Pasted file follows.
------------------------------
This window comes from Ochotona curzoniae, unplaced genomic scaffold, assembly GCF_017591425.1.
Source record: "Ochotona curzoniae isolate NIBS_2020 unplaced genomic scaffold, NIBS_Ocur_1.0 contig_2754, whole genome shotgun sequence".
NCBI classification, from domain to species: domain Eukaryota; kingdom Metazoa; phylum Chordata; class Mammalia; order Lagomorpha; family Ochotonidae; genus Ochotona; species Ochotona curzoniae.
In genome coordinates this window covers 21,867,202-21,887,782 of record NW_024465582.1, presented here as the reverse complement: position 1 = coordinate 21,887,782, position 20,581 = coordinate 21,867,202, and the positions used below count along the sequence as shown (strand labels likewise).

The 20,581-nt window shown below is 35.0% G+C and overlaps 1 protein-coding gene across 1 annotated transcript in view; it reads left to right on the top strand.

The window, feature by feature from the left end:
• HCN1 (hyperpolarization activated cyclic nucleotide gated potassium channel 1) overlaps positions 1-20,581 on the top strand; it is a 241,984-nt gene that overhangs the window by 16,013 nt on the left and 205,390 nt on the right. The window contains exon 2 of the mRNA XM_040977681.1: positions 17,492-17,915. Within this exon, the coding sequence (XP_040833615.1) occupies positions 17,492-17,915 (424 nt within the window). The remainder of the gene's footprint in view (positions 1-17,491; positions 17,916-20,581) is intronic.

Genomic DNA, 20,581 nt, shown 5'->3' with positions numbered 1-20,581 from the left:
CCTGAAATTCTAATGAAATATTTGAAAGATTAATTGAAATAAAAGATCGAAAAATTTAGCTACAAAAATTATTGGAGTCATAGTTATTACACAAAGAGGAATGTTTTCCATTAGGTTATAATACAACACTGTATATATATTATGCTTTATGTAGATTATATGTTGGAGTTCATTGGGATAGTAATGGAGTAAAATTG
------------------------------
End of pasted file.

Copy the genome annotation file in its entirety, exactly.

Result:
This window comes from Ochotona curzoniae, unplaced genomic scaffold, assembly GCF_017591425.1.
Source record: "Ochotona curzoniae isolate NIBS_2020 unplaced genomic scaffold, NIBS_Ocur_1.0 contig_2754, whole genome shotgun sequence".
NCBI classification, from domain to species: domain Eukaryota; kingdom Metazoa; phylum Chordata; class Mammalia; order Lagomorpha; family Ochotonidae; genus Ochotona; species Ochotona curzoniae.
In genome coordinates this window covers 21,867,202-21,887,782 of record NW_024465582.1, presented here as the reverse complement: position 1 = coordinate 21,887,782, position 20,581 = coordinate 21,867,202, and the positions used below count along the sequence as shown (strand labels likewise).

The 20,581-nt window shown below is 35.0% G+C and overlaps 1 protein-coding gene across 1 annotated transcript in view; it reads left to right on the top strand.

The window, feature by feature from the left end:
• HCN1 (hyperpolarization activated cyclic nucleotide gated potassium channel 1) overlaps positions 1-20,581 on the top strand; it is a 241,984-nt gene that overhangs the window by 16,013 nt on the left and 205,390 nt on the right. The window contains exon 2 of the mRNA XM_040977681.1: positions 17,492-17,915. Within this exon, the coding sequence (XP_040833615.1) occupies positions 17,492-17,915 (424 nt within the window). The remainder of the gene's footprint in view (positions 1-17,491; positions 17,916-20,581) is intronic.

Genomic DNA, 20,581 nt, shown 5'->3' with positions numbered 1-20,581 from the left:
CCTGAAATTCTAATGAAATATTTGAAAGATTAATTGAAATAAAAGATCGAAAAATTTAGCTACAAAAATTATTGGAGTCATAGTTATTACACAAAGAGGAATGTTTTCCATTAGGTTATAATACAACACTGTATATATATTATGCTTTATGTAGATTATATGTTGGAGTTCATTGGGATAGTAATGGAGTAAAATTG